An individual ENL lesion after 24-48 hours changes from pink/red
to bluish and brownish and finally dark, in a week or 10 days.
May become vesicular, pustular, bullous and necrotic and break
down to produce ulceration erythema nodosum necroticans
Subside with desquamation or peeling of superficial skin
Edema of hands, feet or face may be present.
Inflammatory edema on the dorsum of the hand + SCN and arthritis
of interphalangeal (IP) joints reaction hand
47. Lazarine leprosy
Cochrane described it as a chronic progressive form of
ENL in which individual SCNs tend to break down and
ulcerate, and the patient’s condition is very distressing
48. Systemic Manifestations
In T2R, systemic manifestations like
muscle, joint and bone pain (usually confining to tibia)
Are common and may precede the appearance of ENL.
49. Nerve Involvement
Nerve damage may occur in T2R, but not as quickly as in
Due to inflammatory edema and cellular exudates in
perineurium nerve is unable to accommodate increase in
its bulk contents compression of vasa nervosum and nerve
fibers precipitation of acute symptoms.
Added compression is provided by points of entrapment of
50. Acute Myositis
Invaded by extension of the process of SCN formation, from
the subcutis to deep into the muscle through deep fascia.
Entire involved region feels woody hard.
In some cases painful, tender, firm nodular lesions occur in the
in one-third of the cases, T2R has rheumatic type of onset.
Joint swelling, pain, tenderness, with limitation of movements.
Synovial effusions and bursitis may be found
The joints commonly affected are knee,
metacarpophalangeal, IP, wrist and ankle joints
52. Involvement of Nose
Infiltration and nodules present in the nasal septum and inferior
turbinate may be swollen with blocking of the nose leading to
difficulty in breathing.
It may be associated with Pain and epistaxis.
May ulcerate and perforate
53. Palate and larynx
Soft Palate Involvement
Soft palate, fauces, base of the uvula may be hyperemic and may
ulcerate. Repeated ulceration may lead to complete destruction.
Hard Palate Involvement
Similarly be hyperemic and swollen during reactive states.
Erosion of these reacting lesions involves the bone with
destruction and eventually perforate the palate.
Involvement of Larynx
Edema of the epiglottis or of the false vocal cords lead to
54. Bone Changes
Severe bone pains and soft tender swelling of the anterior aspect
X-ray picture elevation of the periosteum at the site of swelling
with soft shadow underneath.
Repeated attacks may lead to laying down of new bone with
thickening of cortex and increased anterior curvature looking like
'sabre tibia' of syphilis.
May also involve the phalanges (dactylitis)
Phalanges and metacarpals
Demineralization or as punched out areas of rarefaction
55. Lymph Node Enlargement
Often acute and painful enlargement of inguinal, axillary,
cervical and epitrochlear lymph nodes along with constitutional
signs and symptoms.
Occasionally, large abscesses are formed which break
56. Involvement of Liver
Hepatic enlargement below the costal margin is sometimes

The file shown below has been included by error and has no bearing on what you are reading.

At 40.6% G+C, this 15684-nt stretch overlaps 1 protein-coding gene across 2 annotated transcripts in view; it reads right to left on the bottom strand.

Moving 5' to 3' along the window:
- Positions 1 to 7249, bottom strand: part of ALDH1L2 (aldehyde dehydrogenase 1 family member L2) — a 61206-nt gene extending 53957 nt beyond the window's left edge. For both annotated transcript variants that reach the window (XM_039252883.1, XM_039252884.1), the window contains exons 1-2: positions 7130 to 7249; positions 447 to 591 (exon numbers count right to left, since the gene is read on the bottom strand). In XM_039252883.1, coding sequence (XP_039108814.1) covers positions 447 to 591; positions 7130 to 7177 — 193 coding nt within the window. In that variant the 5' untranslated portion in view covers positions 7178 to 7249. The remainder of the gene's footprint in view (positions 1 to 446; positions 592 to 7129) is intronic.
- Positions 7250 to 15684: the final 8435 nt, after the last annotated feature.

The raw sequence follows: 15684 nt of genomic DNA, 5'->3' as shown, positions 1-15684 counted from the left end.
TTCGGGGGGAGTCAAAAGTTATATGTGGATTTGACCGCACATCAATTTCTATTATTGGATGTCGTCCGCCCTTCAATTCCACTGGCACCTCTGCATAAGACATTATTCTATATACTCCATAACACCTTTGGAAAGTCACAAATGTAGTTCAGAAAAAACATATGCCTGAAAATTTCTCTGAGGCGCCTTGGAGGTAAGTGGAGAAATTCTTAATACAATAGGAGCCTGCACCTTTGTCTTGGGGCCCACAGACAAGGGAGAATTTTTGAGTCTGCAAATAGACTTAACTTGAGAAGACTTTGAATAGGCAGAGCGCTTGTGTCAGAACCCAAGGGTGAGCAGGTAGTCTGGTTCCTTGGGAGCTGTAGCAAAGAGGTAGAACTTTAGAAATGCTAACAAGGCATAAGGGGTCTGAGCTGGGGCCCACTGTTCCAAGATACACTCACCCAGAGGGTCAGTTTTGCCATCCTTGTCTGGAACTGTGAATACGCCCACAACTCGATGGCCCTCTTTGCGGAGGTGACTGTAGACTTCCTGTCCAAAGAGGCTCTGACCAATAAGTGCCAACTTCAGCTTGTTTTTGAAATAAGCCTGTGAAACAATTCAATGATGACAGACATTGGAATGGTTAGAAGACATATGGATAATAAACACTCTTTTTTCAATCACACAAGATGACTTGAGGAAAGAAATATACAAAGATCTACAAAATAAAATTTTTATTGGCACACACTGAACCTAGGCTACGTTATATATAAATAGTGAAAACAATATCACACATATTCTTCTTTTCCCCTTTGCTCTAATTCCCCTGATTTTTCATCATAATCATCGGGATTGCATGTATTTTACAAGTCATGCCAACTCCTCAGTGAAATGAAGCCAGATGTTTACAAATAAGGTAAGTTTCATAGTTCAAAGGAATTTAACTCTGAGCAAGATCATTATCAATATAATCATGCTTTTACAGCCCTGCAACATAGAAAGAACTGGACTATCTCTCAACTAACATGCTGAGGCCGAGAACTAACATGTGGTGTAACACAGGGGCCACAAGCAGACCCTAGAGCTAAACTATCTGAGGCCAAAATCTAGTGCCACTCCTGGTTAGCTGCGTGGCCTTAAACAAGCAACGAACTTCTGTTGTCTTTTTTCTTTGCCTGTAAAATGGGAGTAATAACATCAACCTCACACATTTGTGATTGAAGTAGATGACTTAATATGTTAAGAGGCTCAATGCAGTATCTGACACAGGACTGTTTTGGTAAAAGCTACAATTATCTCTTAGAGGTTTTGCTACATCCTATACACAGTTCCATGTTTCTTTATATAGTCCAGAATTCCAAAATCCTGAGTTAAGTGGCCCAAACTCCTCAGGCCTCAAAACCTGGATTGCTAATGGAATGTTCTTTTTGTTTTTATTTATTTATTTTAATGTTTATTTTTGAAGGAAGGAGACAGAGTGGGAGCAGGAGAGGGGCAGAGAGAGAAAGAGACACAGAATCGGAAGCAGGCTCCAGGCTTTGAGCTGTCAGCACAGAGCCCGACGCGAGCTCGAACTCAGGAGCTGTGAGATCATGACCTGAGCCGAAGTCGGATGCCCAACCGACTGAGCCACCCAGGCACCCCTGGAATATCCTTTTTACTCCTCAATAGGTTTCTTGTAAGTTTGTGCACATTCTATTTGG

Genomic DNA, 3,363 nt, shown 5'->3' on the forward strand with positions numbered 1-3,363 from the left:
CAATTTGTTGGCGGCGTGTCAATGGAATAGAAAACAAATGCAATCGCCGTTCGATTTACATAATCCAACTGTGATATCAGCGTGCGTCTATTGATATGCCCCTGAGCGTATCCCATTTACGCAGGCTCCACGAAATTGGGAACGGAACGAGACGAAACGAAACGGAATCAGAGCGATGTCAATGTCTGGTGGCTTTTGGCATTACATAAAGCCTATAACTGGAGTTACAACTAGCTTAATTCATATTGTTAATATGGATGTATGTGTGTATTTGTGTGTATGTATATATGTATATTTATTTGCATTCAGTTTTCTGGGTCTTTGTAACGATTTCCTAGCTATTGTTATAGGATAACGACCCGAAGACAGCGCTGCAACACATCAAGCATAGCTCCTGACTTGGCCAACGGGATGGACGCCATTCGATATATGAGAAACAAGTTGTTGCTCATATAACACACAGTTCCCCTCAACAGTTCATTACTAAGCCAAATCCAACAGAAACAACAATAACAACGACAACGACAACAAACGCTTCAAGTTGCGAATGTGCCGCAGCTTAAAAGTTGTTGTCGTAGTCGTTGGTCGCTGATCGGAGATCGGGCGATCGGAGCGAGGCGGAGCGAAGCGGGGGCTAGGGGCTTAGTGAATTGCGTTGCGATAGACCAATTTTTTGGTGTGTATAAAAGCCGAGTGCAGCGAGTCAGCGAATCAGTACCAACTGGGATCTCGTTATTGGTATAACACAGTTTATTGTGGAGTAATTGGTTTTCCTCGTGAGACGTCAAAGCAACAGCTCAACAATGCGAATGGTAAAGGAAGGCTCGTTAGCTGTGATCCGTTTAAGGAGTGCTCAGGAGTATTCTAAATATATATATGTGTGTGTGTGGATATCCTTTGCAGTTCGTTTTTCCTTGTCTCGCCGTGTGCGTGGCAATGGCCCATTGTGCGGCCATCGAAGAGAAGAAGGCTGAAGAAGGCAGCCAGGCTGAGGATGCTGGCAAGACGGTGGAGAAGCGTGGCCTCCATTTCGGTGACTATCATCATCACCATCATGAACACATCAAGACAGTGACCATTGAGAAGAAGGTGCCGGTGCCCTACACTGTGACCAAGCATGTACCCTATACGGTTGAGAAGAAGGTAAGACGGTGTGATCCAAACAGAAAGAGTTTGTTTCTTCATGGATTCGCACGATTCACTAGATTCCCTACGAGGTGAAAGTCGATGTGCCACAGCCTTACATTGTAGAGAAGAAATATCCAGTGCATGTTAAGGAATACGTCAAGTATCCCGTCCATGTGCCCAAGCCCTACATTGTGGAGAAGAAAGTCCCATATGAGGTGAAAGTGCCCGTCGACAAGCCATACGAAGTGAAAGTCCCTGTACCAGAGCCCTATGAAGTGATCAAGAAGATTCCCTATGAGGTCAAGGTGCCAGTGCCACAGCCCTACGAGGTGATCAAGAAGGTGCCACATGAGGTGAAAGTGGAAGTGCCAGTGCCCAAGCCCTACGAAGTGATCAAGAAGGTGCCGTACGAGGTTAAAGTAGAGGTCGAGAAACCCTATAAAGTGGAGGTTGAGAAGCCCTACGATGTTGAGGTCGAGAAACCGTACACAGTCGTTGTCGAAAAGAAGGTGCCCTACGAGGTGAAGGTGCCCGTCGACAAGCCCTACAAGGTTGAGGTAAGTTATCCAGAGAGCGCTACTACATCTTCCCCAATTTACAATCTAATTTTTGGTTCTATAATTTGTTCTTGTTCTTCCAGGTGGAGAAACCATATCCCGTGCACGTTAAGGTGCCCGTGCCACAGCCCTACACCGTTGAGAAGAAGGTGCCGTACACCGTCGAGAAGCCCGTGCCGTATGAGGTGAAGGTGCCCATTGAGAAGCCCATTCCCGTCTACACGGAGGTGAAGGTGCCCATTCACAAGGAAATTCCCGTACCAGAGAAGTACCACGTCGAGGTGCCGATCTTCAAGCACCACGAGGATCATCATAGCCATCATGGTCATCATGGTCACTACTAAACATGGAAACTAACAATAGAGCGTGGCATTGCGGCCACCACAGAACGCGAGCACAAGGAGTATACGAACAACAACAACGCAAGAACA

The liver is soft and tender.
Involvement of Kidneys
Acute glomerulonephritis due to the immune complex
Albuminuria from a trace to 1+.
Microscopic examination : plenty of red blood cells (RBCs),
pus cells, epithelial cells, casts (from RBC, pus cells) and
In few instances frank hematuria, and rarely oliguria.
57. Suprarenal Involvement
BP remains low due to hypofunction of the suprarenal
Acute pain, tenderness and swelling in scrotum due to
acute inflammation of the testes and epididymis.
Occasionally, a hemolytic crisis may be encountered with
dangerous fall in the RBC count and hemoglobin.
Sudden pallor and breathlessness may occur
58. Severity of Type 2 Reaction
Mild: temperature does not go above 100°F; and the
reacting skin lesions (ENLs) are few, confined to one or
Moderate: temperature goes up to 102°F, skin lesions
are more numerous, affecting all the four limbs, trunk,
face, occasionally vesiculation. Extracutaneous signs
may also be present.
Severe: temperature rises above 102°F, tends to be
remittent. Vesiculation and postulation are frequent.
Clinical and histopathological
Includes the major criterion or at least three minor criteria
Major: Sudden eruption of tender papules, nodules or plaques which
• Mild fever
• Tender enlarged nerves
• Loss of sensation or muscle power
• Edema of extremities or face
• Positive Ryrie or Ellis test
60. Clinical Tests
Certain clinical tests are used for diagnosis of T2R.
Stroking the sole of the foot with the back of a reflex
hammer elicits a burning pain
Squeezing the wrist during ENL elicits a painful reaction
61. Laboratory tests
ESR is markedly elevated
C-reactive proteins appear in the blood
Routine and microscopic urine examination is must
Liver function tests: In certain number of cases there is mild rise
of serum bilirubin of 1-2 mg/100 ml and rise in serum
62. Differential Diagnosis
However, acute EN can occur
due to other common causes
Also need to be excluded
Collagen disorders like
63. Type 1 reaction must be differentiated clinically from T2R